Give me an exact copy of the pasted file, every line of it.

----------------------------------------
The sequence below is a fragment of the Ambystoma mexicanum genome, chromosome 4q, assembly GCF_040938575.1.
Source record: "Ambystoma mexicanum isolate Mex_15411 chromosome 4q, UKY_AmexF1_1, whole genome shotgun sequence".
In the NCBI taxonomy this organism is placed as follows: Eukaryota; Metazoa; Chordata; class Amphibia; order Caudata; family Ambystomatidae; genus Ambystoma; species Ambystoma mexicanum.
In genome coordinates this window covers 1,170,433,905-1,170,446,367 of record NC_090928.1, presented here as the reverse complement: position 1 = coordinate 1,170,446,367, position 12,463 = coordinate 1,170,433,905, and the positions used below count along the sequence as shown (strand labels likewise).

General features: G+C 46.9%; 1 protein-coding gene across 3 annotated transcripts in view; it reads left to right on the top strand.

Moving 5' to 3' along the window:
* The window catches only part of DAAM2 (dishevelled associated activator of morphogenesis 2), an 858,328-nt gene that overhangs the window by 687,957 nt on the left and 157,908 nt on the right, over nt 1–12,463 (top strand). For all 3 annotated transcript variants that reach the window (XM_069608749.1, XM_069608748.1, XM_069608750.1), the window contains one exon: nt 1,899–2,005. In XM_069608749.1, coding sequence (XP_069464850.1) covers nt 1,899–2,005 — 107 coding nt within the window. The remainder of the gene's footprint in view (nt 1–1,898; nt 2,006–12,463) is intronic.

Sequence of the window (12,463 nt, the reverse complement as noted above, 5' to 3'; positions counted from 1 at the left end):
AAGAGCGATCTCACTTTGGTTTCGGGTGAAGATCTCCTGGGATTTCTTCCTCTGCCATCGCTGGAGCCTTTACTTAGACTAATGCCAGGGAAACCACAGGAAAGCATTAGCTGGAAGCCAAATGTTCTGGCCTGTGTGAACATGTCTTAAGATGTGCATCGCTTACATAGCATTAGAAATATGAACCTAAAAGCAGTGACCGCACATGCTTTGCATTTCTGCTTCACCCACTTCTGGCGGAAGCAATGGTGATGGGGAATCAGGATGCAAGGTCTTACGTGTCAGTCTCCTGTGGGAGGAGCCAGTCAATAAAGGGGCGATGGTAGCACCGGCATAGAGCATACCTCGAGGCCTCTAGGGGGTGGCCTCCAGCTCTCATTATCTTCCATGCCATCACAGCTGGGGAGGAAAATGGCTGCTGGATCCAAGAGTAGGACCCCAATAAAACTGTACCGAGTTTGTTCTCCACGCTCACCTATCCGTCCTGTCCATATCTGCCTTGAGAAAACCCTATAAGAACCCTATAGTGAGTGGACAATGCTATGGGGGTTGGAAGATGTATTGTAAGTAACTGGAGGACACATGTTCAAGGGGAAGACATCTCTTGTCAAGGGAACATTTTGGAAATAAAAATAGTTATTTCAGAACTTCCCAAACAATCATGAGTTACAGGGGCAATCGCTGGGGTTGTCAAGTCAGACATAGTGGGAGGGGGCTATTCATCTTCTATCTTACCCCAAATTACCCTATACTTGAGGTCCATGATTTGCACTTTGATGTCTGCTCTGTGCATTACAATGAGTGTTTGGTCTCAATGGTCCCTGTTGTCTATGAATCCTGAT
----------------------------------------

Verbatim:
The sequence below is a fragment of the Ambystoma mexicanum genome, chromosome 4q, assembly GCF_040938575.1.
Source record: "Ambystoma mexicanum isolate Mex_15411 chromosome 4q, UKY_AmexF1_1, whole genome shotgun sequence".
In the NCBI taxonomy this organism is placed as follows: Eukaryota; Metazoa; Chordata; class Amphibia; order Caudata; family Ambystomatidae; genus Ambystoma; species Ambystoma mexicanum.
In genome coordinates this window covers 1,170,433,905-1,170,446,367 of record NC_090928.1, presented here as the reverse complement: position 1 = coordinate 1,170,446,367, position 12,463 = coordinate 1,170,433,905, and the positions used below count along the sequence as shown (strand labels likewise).

General features: G+C 46.9%; 1 protein-coding gene across 3 annotated transcripts in view; it reads left to right on the top strand.

Moving 5' to 3' along the window:
* The window catches only part of DAAM2 (dishevelled associated activator of morphogenesis 2), an 858,328-nt gene that overhangs the window by 687,957 nt on the left and 157,908 nt on the right, over nt 1–12,463 (top strand). For all 3 annotated transcript variants that reach the window (XM_069608749.1, XM_069608748.1, XM_069608750.1), the window contains one exon: nt 1,899–2,005. In XM_069608749.1, coding sequence (XP_069464850.1) covers nt 1,899–2,005 — 107 coding nt within the window. The remainder of the gene's footprint in view (nt 1–1,898; nt 2,006–12,463) is intronic.

Sequence of the window (12,463 nt, the reverse complement as noted above, 5' to 3'; positions counted from 1 at the left end):
AAGAGCGATCTCACTTTGGTTTCGGGTGAAGATCTCCTGGGATTTCTTCCTCTGCCATCGCTGGAGCCTTTACTTAGACTAATGCCAGGGAAACCACAGGAAAGCATTAGCTGGAAGCCAAATGTTCTGGCCTGTGTGAACATGTCTTAAGATGTGCATCGCTTACATAGCATTAGAAATATGAACCTAAAAGCAGTGACCGCACATGCTTTGCATTTCTGCTTCACCCACTTCTGGCGGAAGCAATGGTGATGGGGAATCAGGATGCAAGGTCTTACGTGTCAGTCTCCTGTGGGAGGAGCCAGTCAATAAAGGGGCGATGGTAGCACCGGCATAGAGCATACCTCGAGGCCTCTAGGGGGTGGCCTCCAGCTCTCATTATCTTCCATGCCATCACAGCTGGGGAGGAAAATGGCTGCTGGATCCAAGAGTAGGACCCCAATAAAACTGTACCGAGTTTGTTCTCCACGCTCACCTATCCGTCCTGTCCATATCTGCCTTGAGAAAACCCTATAAGAACCCTATAGTGAGTGGACAATGCTATGGGGGTTGGAAGATGTATTGTAAGTAACTGGAGGACACATGTTCAAGGGGAAGACATCTCTTGTCAAGGGAACATTTTGGAAATAAAAATAGTTATTTCAGAACTTCCCAAACAATCATGAGTTACAGGGGCAATCGCTGGGGTTGTCAAGTCAGACATAGTGGGAGGGGGCTATTCATCTTCTATCTTACCCCAAATTACCCTATACTTGAGGTCCATGATTTGCACTTTGATGTCTGCTCTGTGCATTACAATGAGTGTTTGGTCTCAATGGTCCCTGTTGTCTATGAATCCTGAT